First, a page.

NEW YORK (Reuters) - Worries over a Greek default pressured the euro against the Swiss franc on Monday, while a rating agency’s downgrade of Greece compounded fears of more economic turmoil and reduced energy demand, pushing U.S. oil prices lower.
The single currency fell to a record low against the safe-haven Swiss franc as the cost of insuring Greek sovereign debt against default soared to an all-time high.
Despite jitters over Greece, U.S. stocks finished flat, recovering from a mild sell-off tied to Standard & Poor’s downgrade of Greece to close to default status.
A steadier Wall Street kept gold near its session lows and put downward pressure on low-risk government bonds.
European leaders are due to finalize a new rescue package worth about 120 billion euros for Greece at a Brussels summit on June 23-24, but deep divisions remain about how to get the private sector involved. Concerns are growing that Greece will eventually have to restructure its 340-billion-euro debt load.
“If a compromise cannot be reached between these positions, there is a chance that the second rescue effort disintegrates, leaving Greece at the mercy of the bond markets,” said Karl Schamotta, market strategist at Western Union Business Solutions, in Victoria, British Columbia.
“One suspects that policymakers will avoid such a dire outcome, but the uncertainty is weighing on investment decisions,” he said.
This uncertainty intensified on Monday after S&P slashed Greece’s credit rating to lowest-rated in the world, saying the debt-laden country is increasingly likely to restructure its debt in a way the agency would consider a default.
The euro fell against the Swiss franc on worries over the cost of a Greece bailout. But it gained versus the U.S. dollar on expectations that euro zone interest rates would remain higher than those in the United States.
The euro touched a record low 1.2004 Swiss francs on the EBS trading platform. The Swiss franc is seen as a global barometer for risk aversion.
Against the dollar, the euro was up around 0.2 percent at $1.44 after central bank buying erased early losses.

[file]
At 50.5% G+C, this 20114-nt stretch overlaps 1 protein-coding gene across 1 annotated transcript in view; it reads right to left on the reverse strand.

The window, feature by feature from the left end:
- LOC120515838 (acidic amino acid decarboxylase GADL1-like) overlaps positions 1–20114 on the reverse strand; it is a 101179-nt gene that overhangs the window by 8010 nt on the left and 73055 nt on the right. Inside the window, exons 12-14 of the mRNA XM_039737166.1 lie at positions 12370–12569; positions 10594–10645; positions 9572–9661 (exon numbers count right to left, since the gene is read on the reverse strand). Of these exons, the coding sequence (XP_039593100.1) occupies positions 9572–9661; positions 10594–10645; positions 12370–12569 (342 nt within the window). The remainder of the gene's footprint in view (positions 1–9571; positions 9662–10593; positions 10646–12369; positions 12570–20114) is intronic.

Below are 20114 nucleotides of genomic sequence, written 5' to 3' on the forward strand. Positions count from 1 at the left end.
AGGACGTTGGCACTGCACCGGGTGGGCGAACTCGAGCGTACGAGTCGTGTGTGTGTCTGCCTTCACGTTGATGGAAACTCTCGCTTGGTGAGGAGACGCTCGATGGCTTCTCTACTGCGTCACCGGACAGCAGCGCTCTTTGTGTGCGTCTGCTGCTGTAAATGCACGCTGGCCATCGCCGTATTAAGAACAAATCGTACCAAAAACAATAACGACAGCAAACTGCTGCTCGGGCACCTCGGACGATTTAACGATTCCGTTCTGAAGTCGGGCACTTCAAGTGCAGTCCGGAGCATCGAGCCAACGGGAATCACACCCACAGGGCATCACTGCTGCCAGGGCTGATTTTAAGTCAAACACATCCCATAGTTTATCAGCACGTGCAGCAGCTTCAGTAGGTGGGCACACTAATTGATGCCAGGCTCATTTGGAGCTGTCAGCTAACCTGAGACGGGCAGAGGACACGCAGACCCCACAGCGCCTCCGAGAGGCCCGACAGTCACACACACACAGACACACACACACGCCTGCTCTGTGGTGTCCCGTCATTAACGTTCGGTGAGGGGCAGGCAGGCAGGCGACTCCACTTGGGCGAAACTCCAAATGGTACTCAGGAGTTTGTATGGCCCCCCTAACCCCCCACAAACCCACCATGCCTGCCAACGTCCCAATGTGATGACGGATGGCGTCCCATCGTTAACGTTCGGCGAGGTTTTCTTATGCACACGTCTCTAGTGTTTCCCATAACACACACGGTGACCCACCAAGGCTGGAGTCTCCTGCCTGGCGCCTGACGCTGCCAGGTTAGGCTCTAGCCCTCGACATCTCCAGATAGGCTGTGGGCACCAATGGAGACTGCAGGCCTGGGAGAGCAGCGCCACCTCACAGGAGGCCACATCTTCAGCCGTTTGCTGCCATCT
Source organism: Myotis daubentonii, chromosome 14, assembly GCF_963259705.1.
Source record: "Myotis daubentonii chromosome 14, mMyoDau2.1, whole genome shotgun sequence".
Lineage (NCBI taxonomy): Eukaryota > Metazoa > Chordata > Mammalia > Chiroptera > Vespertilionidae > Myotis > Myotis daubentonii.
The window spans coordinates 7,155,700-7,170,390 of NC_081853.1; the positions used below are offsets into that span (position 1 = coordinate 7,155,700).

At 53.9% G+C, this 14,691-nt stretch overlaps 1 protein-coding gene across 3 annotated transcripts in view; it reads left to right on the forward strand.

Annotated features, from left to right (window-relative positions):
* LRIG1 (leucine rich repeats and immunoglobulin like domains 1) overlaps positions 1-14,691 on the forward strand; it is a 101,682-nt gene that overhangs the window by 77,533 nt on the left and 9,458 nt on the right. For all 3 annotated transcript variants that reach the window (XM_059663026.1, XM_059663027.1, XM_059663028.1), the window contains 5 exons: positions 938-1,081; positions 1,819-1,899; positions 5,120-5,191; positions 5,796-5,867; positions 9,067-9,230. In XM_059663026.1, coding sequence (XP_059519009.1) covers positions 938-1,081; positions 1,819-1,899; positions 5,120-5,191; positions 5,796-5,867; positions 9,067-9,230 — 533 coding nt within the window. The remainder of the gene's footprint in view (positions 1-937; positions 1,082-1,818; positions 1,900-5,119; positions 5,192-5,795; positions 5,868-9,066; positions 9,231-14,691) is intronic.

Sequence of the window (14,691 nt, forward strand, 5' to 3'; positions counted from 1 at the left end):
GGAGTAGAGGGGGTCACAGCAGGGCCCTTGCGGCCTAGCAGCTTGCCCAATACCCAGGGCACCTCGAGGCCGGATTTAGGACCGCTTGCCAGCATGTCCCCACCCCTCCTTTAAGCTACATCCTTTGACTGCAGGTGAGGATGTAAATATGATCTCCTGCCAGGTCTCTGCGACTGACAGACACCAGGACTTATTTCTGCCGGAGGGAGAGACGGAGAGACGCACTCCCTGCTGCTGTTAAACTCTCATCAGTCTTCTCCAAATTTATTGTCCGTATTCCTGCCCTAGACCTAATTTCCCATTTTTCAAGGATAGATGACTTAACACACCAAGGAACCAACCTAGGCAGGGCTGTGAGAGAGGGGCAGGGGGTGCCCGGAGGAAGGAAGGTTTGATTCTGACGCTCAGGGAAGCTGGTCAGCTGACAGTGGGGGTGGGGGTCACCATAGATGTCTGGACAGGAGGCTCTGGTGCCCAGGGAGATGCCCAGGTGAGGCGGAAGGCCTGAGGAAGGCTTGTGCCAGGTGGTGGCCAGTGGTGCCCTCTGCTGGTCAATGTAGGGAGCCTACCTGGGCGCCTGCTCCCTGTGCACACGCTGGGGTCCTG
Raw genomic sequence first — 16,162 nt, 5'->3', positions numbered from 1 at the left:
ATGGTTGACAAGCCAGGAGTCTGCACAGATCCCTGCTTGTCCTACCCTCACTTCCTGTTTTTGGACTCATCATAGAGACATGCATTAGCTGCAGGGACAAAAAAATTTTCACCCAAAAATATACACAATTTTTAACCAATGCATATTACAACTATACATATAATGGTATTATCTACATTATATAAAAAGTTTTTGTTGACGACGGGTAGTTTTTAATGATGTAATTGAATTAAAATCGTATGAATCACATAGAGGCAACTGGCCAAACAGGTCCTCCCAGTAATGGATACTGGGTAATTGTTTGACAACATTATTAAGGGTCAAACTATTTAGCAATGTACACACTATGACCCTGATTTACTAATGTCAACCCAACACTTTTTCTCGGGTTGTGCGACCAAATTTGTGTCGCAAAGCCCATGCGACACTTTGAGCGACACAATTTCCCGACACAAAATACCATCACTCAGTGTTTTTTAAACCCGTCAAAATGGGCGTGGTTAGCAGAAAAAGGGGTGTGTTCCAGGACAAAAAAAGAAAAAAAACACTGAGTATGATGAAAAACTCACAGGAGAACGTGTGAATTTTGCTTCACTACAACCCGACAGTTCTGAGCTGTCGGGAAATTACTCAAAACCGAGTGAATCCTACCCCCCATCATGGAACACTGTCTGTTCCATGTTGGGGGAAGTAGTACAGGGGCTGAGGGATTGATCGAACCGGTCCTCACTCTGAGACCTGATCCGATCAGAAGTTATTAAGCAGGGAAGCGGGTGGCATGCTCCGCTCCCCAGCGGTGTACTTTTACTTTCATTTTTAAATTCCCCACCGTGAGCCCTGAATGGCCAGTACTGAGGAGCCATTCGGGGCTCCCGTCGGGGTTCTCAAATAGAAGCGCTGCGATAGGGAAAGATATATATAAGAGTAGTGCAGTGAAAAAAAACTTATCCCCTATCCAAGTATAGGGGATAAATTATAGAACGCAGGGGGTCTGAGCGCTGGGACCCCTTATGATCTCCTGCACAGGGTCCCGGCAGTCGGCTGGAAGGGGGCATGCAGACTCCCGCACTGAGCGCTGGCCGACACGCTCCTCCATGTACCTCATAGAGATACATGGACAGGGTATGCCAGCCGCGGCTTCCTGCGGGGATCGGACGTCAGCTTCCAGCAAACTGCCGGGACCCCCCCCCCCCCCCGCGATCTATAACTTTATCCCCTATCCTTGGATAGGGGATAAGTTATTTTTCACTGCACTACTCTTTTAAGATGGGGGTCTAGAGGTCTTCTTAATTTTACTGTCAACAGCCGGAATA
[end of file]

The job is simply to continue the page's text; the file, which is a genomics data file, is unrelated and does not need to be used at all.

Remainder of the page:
Talk of a Greek default stoked bets of less oil demand on fears of another global slowdown induced by Europe’s fiscal woes. The latest signs of a slowing Chinese economy also heightened worries of slowing demand for commodities.
U.S. crude oil fell 2 percent to $97.30 a barrel. In back-to-back sessions, it has lost 3.8 percent.
The 19-commodity Reuters-Jefferies CRB index .CRB fell 1 percent, posting its biggest two-day drop in a month.
U.S. oil also fell on a report of more supply from Saudi Arabia. The world’s biggest oil exporter will raise output to 10 million barrels per day in July, Saudi newspaper al-Hayat reported on Friday, as Riyadh goes it alone in pumping more outside official OPEC policy.
However, Brent oil in London traded higher, with its premium over its U.S. counterpart hitting a record high of more than $21 a barrel.
The S&P downgrade of Greece was a reminder of that country’s grim fiscal situation. But it was not a game-changer that discouraged investors looking to purchase cheap stocks after they had fallen for six straight weeks.
“It’s bringing in a bit of buying. People are just nibbling,” said James Paulsen, chief investment officer at Wells Capital Management in Minneapolis, which has $340 billion in assets under management.
Weaker Chinese data fueled concerns about slowing global growth and knocked non-U.S. shares to a 12-week low, according to the MSCl Global Equity Index .MIWD00000PUS. But the index ended up 0.02 percent on the day in chopping trading.
In U.S. trading, the Dow Jones industrial average .DJI ended up 1.06 points, or 0.01 percent, at 11,952.97. The Standard & Poor's 500 Index .SPX was up 0.85 points, or 0.07 percent, at 1,271.83. The Nasdaq Composite Index .IXIC was down 4.04 points, or 0.15 percent, at 2,639.69.
Nikkei futures in Chicago ended at 9,435, compared with the Osaka close of 9,460.
Bullion prices fell 1 percent on the day after the S&P move on Greece reduced the euro’s gain against the dollar. Spot gold touched a session low of 1,511.11 an ounce.
In government debt trading, benchmark U.S. 10-year yields hovered near a six-month low just under 3 percent, while September German Bund futures ended flat after hitting a contract high of 126.11.
Five-year credit default swaps on Greek sovereign debt rose to a record high of 1,613.33 basis points at the close, prior to the S&P downgrade, according to data monitor Markit.
Additional reporting by Chuck Mikolajczak, Robert Gibbons, Wanfeng Zhou, Chris Reese and Frank Tang; Editing by Dan Grebler